We used to wonder if there were planets outside our solar system, and today the answer to that is a resounding “yes.” Even with our admittedly crude detection methods, scientists have identified thousands of exoplanets. We had every reason to expect those planets would have moons, but we had no way of knowing until now. Astronomers from Columbia University report they are close to confirming the first ever exomoon.
Astronomers David Kipping and Alex Teachey spotted the potential moon while studying a solar system 4,000 light years away. The data gathered by Kepler tracks dips in brightness of the solar system’s sun as objects pass in front of it. If these dips happen with predictable regularity, there’s a strong possibility they’re caused by a planet. They spotted something unusual in the data, though. There was an extra blip that could indicate a large moon.
Kepler has been collecting data for years, and researchers have thoroughly analyzed not all of it. Kipping and Teachey were looking through a collection of 284 exoplanets that had been identified as strong candidates for moon formation. They were all larger planets, which would have pulled in more surrounding material to increase the likelihood of moon formation. They were also far out from their stars because migrating inward could knock moons out of orbit.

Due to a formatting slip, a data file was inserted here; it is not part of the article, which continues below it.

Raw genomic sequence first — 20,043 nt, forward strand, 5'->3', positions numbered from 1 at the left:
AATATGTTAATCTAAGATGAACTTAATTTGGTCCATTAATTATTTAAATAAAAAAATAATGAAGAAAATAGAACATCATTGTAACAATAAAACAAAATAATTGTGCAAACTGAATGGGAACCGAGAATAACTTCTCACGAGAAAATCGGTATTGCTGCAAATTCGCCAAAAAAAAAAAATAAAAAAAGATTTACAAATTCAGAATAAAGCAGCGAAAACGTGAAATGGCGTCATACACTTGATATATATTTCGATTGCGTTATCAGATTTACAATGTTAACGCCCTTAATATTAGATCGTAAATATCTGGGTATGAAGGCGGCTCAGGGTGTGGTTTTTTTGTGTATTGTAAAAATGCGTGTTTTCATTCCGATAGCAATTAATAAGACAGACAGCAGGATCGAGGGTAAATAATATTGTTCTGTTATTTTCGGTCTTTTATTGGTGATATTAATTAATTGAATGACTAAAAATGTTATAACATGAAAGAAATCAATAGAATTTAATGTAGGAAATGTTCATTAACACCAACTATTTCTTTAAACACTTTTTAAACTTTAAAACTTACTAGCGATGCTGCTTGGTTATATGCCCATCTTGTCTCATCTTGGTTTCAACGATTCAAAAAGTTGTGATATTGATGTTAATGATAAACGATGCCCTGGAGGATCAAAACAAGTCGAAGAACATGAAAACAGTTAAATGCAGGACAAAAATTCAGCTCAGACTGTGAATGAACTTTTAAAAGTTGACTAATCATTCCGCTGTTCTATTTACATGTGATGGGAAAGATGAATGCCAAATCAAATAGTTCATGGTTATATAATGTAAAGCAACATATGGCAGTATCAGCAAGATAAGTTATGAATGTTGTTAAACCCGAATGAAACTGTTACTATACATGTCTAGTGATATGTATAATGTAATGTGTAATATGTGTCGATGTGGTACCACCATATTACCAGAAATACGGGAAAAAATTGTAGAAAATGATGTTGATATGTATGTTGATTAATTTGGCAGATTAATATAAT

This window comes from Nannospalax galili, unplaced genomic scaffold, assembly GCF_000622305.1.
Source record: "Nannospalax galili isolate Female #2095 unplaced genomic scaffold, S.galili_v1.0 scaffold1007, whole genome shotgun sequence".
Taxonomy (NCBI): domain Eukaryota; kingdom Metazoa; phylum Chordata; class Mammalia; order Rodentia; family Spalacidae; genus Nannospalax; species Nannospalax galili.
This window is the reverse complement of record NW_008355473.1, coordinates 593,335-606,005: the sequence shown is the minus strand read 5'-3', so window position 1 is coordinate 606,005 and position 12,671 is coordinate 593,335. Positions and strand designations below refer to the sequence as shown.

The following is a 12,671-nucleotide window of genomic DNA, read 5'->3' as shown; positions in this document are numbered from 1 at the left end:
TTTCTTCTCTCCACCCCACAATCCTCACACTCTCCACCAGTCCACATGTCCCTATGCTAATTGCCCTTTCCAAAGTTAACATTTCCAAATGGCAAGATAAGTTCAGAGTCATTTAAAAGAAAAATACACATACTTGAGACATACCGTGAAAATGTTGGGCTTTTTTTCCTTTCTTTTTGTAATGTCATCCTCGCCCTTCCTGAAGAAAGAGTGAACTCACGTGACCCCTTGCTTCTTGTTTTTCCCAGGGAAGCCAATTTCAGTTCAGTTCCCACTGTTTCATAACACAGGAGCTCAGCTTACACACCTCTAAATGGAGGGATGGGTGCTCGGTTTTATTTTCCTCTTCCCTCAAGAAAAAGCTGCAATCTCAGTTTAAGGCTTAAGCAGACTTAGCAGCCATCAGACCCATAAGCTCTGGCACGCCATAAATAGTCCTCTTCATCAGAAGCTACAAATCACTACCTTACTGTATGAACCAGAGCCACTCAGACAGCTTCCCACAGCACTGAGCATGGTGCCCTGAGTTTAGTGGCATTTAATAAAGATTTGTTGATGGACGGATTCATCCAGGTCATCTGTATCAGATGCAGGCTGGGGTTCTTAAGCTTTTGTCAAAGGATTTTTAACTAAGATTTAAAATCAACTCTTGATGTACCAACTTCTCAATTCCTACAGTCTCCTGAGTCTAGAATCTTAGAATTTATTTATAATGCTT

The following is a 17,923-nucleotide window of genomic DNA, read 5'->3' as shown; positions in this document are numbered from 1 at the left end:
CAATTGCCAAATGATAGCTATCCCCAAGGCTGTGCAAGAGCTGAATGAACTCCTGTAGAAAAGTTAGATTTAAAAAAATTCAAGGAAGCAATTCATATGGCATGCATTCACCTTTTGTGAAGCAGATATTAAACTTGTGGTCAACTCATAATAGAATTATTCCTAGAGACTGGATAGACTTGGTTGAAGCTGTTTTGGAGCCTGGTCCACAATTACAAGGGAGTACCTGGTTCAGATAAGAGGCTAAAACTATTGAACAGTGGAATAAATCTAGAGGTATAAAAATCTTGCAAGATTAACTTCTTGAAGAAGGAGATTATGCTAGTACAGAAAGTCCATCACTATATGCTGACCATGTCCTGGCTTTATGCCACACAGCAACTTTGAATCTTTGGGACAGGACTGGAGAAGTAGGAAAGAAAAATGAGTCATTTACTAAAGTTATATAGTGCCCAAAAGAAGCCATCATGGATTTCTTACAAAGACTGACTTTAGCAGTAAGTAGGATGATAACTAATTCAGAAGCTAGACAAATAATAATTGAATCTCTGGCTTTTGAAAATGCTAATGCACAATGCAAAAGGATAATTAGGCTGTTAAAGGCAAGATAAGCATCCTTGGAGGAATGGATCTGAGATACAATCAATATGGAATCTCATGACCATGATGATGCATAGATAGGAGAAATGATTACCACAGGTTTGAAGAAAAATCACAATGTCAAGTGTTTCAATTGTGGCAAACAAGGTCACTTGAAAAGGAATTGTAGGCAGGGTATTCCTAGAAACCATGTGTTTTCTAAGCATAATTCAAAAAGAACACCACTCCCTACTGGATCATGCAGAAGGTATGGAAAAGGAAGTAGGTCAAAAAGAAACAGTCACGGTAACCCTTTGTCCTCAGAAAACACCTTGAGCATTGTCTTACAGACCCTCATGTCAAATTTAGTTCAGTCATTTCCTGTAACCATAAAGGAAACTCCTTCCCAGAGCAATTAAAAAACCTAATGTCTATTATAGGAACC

Out of all those planets, Kepler-1625b presented the best chance for spotting an exomoon. The Kepler data wasn’t clear enough to be sure, so the pair got time on NASA’s Hubble Space Telescope. As the planet made its 19-hour solar transit, Hubble recorded brightness data for the star. After Kepler-1625b finished its transit, Hubble spotted a second, smaller dip that Kipping and Teachey believe is the planet’s moon. There’s also some evidence the moon affects the planet’s orbit — it started the transit about an hour earlier than expected, possibly thanks to a tug-o-war with the moon.
Kepler has spotted many exoplanets, and now maybe a moon.
It’s more difficult to confirm an exomoon than an exoplanet. The planets have identical transit characteristics every orbit, but an exomoon will vary based on where it is in its orbit of the planet. If Kepler-1625b does have a moon, Kipping and Teachey estimate it would be quite large. Kepler-1625b itself is around the size of Jupiter, and the moon is about the size of Neptune.
We may need to wait for a new generation of planet-hunting instruments to know for sure if Kepler-1625b has the first exomoon. The Transiting Exoplanet Survey Satellite (TESS) isn’t designed to look at objects that far away, and the James Webb Space Telescope is delayed until at least 2020. Some upcoming ground-based observatories might have enough power to verify or refute the claims sooner.
Now read: Astronomers Find Exoplanet In the Same Place as Star Trek’s Vulcan, Kepler Spacecraft Wakes Up to Begin New Observations, and Scientists Say Some Ultrahot Exoplanets Have Star-Like Atmospheres